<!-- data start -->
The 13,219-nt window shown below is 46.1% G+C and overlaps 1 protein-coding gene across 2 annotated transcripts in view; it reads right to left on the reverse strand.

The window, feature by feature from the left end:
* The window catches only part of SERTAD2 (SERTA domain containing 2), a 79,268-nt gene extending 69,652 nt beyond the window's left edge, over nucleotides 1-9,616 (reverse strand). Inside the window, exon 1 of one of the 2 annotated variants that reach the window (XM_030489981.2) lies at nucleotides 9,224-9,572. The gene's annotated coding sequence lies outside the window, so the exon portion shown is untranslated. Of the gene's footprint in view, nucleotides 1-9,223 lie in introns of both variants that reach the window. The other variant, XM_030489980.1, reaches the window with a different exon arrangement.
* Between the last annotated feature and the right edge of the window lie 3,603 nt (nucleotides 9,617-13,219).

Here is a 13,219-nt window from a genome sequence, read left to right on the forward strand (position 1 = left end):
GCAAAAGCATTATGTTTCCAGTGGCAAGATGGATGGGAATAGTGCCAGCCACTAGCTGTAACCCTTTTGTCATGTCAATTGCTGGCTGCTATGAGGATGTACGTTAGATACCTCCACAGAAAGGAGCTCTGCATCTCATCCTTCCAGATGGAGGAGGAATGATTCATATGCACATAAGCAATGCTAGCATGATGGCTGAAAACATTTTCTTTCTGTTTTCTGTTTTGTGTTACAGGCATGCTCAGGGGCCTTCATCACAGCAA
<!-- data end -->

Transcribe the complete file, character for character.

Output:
The 13,219-nt window shown below is 46.1% G+C and overlaps 1 protein-coding gene across 2 annotated transcripts in view; it reads right to left on the reverse strand.

The window, feature by feature from the left end:
* The window catches only part of SERTAD2 (SERTA domain containing 2), a 79,268-nt gene extending 69,652 nt beyond the window's left edge, over nucleotides 1-9,616 (reverse strand). Inside the window, exon 1 of one of the 2 annotated variants that reach the window (XM_030489981.2) lies at nucleotides 9,224-9,572. The gene's annotated coding sequence lies outside the window, so the exon portion shown is untranslated. Of the gene's footprint in view, nucleotides 1-9,223 lie in introns of both variants that reach the window. The other variant, XM_030489980.1, reaches the window with a different exon arrangement.
* Between the last annotated feature and the right edge of the window lie 3,603 nt (nucleotides 9,617-13,219).

Here is a 13,219-nt window from a genome sequence, read left to right on the forward strand (position 1 = left end):
GCAAAAGCATTATGTTTCCAGTGGCAAGATGGATGGGAATAGTGCCAGCCACTAGCTGTAACCCTTTTGTCATGTCAATTGCTGGCTGCTATGAGGATGTACGTTAGATACCTCCACAGAAAGGAGCTCTGCATCTCATCCTTCCAGATGGAGGAGGAATGATTCATATGCACATAAGCAATGCTAGCATGATGGCTGAAAACATTTTCTTTCTGTTTTCTGTTTTGTGTTACAGGCATGCTCAGGGGCCTTCATCACAGCAA